In traditional Chinese culture, the engagement period was a time for families to introduce themselves and show their support. Marriages were arranged by a matchmaker, so the bride and groom’s family typically did not know each other. The families introduced themselves by presenting gifts in a formal manner meant to show off wealth, respect, and compensate the bride’s family for losing a daughter.
This custom of giving gifts to celebrate the engagement is still practiced today. Different regions in China vary widely in their engagement customs, but these are the typical order of events:
In order to show their approval, the groom’s family gives ‘grand gifts’ to the bride’s family. Grand gifts should come in pairs or abundance and include:
- Cash in a red envelope that contains the number 9 ($9, $99, $999) because the word nine sounds like ‘forever’
- Western and Chinese cakes
- Dried delicacies, such as seafood, oyster mushrooms, fat cai, coconuts, lychee, peanuts
- Bottles of wine or liquor
- Fresh fruit
- Tea leaves
- Meat-roast pork, fish, roast chicken
- Gold jewelry
The bride’s family must send back half of the gifts and include some additional gifts to indicate that they aren’t greedy. These additional gifts are placed in a basket and can include ginger roots, pomegranate, and pastries–all symbols of wealth and fertility.
When both sides signal their approval of the marriage, the families consult a fortune teller to select an auspicious date based on the names of the bride and groom, their birthdays, and astronomical activities, such as moons and tides. Fortune tellers will also avoid unlucky dates, such as anything containing the number 4 (which sounds like death).
After the date is selected, the couple will send elaborate boxes of cakes and cookies to friends and family to announce the engagement and wedding date.
Even if you think sending gold and meat back and forth is too weird for your engagement, you should still be thoughtful about how you introduce your families. Chinese parents tend to stay very involved even after marriage and can provide invaluable support by cooking, watching their grandchildren, and other kinds of help. It is common for multiple generations to live together, so your in-laws may one day be your roommates. If you are marrying into a traditional Chinese family, you should consider adapting some of these customs to start the engagement off on the right note.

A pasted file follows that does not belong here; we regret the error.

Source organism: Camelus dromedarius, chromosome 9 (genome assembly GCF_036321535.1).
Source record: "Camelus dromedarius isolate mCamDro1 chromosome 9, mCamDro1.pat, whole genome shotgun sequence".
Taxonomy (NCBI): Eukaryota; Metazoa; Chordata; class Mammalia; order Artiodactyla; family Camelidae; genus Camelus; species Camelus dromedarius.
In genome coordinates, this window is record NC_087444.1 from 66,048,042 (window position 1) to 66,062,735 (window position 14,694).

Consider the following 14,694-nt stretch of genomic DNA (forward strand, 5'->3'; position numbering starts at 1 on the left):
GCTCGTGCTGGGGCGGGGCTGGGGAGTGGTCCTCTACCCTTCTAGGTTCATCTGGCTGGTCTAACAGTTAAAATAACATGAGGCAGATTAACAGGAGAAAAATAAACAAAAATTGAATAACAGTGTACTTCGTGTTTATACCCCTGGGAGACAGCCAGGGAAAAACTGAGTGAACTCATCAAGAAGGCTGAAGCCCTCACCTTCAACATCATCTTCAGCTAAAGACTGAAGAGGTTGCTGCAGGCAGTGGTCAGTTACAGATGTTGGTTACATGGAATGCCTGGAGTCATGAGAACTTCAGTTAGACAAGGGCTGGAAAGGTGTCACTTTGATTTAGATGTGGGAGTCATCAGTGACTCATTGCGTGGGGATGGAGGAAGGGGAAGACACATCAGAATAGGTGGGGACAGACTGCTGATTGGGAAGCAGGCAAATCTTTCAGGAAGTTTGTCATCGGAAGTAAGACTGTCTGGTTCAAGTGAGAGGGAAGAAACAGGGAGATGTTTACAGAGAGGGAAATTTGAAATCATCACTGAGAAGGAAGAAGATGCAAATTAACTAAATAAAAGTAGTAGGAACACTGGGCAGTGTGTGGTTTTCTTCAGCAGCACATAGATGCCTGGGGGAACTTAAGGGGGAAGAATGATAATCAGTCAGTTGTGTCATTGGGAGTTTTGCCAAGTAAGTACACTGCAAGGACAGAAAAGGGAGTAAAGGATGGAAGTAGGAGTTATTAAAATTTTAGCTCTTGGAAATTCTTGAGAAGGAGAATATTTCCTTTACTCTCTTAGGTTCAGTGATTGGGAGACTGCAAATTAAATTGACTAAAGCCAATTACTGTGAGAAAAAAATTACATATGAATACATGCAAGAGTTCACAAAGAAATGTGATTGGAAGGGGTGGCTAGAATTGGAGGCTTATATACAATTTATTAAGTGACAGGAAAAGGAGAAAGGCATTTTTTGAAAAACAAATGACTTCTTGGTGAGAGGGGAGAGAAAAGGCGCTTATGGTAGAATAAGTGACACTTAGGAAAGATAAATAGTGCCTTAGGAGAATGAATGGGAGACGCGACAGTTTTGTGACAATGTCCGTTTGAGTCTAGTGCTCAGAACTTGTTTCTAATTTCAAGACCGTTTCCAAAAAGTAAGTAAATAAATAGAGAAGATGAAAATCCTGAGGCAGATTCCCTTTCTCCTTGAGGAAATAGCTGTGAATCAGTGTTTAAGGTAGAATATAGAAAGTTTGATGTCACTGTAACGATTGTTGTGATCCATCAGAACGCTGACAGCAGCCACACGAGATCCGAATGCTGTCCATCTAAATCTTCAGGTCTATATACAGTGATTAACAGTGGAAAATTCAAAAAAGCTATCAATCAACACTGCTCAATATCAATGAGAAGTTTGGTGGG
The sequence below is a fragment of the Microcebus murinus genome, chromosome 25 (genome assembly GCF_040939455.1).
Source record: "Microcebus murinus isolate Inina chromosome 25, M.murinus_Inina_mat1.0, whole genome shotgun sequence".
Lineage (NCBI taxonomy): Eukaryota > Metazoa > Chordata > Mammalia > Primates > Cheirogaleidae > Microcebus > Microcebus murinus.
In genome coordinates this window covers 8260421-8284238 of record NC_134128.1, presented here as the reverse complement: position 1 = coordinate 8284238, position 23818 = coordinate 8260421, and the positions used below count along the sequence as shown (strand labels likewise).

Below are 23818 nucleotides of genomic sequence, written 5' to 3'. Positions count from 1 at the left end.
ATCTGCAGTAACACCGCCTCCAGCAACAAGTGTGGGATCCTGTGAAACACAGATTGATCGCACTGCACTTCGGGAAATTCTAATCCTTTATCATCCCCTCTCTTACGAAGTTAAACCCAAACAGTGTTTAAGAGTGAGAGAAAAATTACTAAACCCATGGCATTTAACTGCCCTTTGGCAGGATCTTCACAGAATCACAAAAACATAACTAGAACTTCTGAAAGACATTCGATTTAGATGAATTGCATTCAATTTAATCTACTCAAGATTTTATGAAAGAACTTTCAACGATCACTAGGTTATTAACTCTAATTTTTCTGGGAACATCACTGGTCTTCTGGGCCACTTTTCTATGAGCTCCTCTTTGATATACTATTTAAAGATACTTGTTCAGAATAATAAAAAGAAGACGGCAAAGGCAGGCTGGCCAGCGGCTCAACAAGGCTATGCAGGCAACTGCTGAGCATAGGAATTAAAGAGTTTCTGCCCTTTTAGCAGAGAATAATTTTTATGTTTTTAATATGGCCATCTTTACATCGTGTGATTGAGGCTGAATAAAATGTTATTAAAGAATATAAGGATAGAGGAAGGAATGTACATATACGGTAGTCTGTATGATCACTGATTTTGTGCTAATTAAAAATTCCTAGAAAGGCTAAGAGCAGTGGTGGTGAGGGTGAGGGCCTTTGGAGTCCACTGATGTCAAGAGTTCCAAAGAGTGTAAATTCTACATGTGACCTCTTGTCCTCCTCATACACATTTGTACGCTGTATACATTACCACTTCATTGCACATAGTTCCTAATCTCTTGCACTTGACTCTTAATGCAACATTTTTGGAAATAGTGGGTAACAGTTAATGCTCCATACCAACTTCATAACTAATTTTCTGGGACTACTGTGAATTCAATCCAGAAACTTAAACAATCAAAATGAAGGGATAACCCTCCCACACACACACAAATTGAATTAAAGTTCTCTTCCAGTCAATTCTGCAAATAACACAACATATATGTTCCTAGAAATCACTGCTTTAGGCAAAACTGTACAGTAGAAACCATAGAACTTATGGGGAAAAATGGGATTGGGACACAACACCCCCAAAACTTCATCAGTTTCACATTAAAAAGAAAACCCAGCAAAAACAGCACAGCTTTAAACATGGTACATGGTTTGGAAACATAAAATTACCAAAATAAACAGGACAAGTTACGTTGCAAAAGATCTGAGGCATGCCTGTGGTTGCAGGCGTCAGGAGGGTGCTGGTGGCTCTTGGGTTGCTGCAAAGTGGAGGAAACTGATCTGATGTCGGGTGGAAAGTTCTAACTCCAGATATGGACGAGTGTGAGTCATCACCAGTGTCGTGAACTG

The key to a smooth introduction is to give “face,” or show respect to both sets of parents and avoid potentially embarrassing situations. This can be done by preparing the parents ahead of time with what to expect when they meet each other.
If the families live in the same area, invite your parents to a meal at your home. That way, there is no stress about what kind of restaurant will appeal to everyone and who will pay. Encourage the families to bring some nice gifts for the other side, including a fruit basket, alcohol, and flowers (but not white ones). If they don’t speak the same language, make sure that a family member is available to translate so they aren’t sitting in silence while you are busy performing hosting duties.
If parents are divorced, have each parent meet the other family separately. It may take a few meals and rounds of gifts, but it’s worth it in order to avoid any awkwardness.
If the families won’t be able to meet until the wedding, ask them to arrive a few days early so they can have some time to get to know each other. Devote this time to letting the immediate families acquaint themselves before the frenzy of the wedding takes over.
We don’t think you should let superstition guide your wedding date, but in case you would like to consult a Chinese almanac, here’s a fun resource. Input your time zone and month and year of when you’d like to get married, and it will generate some dates. But feel free to ignore it if you don’t feel like getting married on a Tuesday.
We love the tradition of handing out baked goods to announce your engagement to the Chinese members of the family. After all, isn’t everything better when it’s accompanied by cakes and cookies? (Not to mention that your parents’ colleagues and friends will often reciprocate with a red envelope.)
You can purchase bridal cakes at a Chinese bakery, but you may have to package them yourself. The most popular pastries have a flakey crust, are filled with lotus paste, and have a double happiness stamp. Kee Wah Bakery sells beautiful wedding pastry boxes, but in the United States, they are only available in Los Angeles and San Francisco.
If you don’t have access to a Chinese bakery, you can fill decorative boxes with high end butter cookies and palmiers. These boxes are gorgeous.